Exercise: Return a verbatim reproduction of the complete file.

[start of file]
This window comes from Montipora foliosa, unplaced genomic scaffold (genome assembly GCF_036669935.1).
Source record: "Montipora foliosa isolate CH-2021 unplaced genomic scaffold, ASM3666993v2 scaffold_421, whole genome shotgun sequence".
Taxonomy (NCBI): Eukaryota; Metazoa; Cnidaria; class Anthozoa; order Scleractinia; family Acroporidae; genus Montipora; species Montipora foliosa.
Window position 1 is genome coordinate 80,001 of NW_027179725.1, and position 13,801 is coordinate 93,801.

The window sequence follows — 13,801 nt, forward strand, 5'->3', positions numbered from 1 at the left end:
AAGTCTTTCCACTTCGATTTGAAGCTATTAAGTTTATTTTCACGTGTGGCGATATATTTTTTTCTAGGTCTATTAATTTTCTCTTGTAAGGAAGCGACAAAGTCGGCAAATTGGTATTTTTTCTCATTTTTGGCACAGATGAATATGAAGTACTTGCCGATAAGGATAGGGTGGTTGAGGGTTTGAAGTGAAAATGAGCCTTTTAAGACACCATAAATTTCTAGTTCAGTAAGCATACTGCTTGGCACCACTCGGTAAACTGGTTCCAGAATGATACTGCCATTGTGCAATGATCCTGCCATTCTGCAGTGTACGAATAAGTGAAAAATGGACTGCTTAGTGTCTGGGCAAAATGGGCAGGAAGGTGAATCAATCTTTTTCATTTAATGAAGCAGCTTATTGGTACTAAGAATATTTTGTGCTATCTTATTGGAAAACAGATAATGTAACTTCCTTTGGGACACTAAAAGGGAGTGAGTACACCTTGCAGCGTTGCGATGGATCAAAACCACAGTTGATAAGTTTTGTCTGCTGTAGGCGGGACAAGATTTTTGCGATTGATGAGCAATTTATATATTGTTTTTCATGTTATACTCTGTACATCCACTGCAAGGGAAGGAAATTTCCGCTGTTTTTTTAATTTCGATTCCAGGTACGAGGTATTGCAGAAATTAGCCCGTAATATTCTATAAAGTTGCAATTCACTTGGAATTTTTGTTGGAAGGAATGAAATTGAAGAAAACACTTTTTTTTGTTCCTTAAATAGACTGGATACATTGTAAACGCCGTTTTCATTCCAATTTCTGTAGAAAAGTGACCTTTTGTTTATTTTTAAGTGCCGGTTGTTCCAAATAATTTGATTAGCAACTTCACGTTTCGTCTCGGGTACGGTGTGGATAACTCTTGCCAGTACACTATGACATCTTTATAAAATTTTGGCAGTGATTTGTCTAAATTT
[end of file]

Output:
This window comes from Montipora foliosa, unplaced genomic scaffold (genome assembly GCF_036669935.1).
Source record: "Montipora foliosa isolate CH-2021 unplaced genomic scaffold, ASM3666993v2 scaffold_421, whole genome shotgun sequence".
Taxonomy (NCBI): Eukaryota; Metazoa; Cnidaria; class Anthozoa; order Scleractinia; family Acroporidae; genus Montipora; species Montipora foliosa.
Window position 1 is genome coordinate 80,001 of NW_027179725.1, and position 13,801 is coordinate 93,801.

The window sequence follows — 13,801 nt, forward strand, 5'->3', positions numbered from 1 at the left end:
AAGTCTTTCCACTTCGATTTGAAGCTATTAAGTTTATTTTCACGTGTGGCGATATATTTTTTTCTAGGTCTATTAATTTTCTCTTGTAAGGAAGCGACAAAGTCGGCAAATTGGTATTTTTTCTCATTTTTGGCACAGATGAATATGAAGTACTTGCCGATAAGGATAGGGTGGTTGAGGGTTTGAAGTGAAAATGAGCCTTTTAAGACACCATAAATTTCTAGTTCAGTAAGCATACTGCTTGGCACCACTCGGTAAACTGGTTCCAGAATGATACTGCCATTGTGCAATGATCCTGCCATTCTGCAGTGTACGAATAAGTGAAAAATGGACTGCTTAGTGTCTGGGCAAAATGGGCAGGAAGGTGAATCAATCTTTTTCATTTAATGAAGCAGCTTATTGGTACTAAGAATATTTTGTGCTATCTTATTGGAAAACAGATAATGTAACTTCCTTTGGGACACTAAAAGGGAGTGAGTACACCTTGCAGCGTTGCGATGGATCAAAACCACAGTTGATAAGTTTTGTCTGCTGTAGGCGGGACAAGATTTTTGCGATTGATGAGCAATTTATATATTGTTTTTCATGTTATACTCTGTACATCCACTGCAAGGGAAGGAAATTTCCGCTGTTTTTTTAATTTCGATTCCAGGTACGAGGTATTGCAGAAATTAGCCCGTAATATTCTATAAAGTTGCAATTCACTTGGAATTTTTGTTGGAAGGAATGAAATTGAAGAAAACACTTTTTTTTGTTCCTTAAATAGACTGGATACATTGTAAACGCCGTTTTCATTCCAATTTCTGTAGAAAAGTGACCTTTTGTTTATTTTTAAGTGCCGGTTGTTCCAAATAATTTGATTAGCAACTTCACGTTTCGTCTCGGGTACGGTGTGGATAACTCTTGCCAGTACACTATGACATCTTTATAAAATTTTGGCAGTGATTTGTCTAAATTT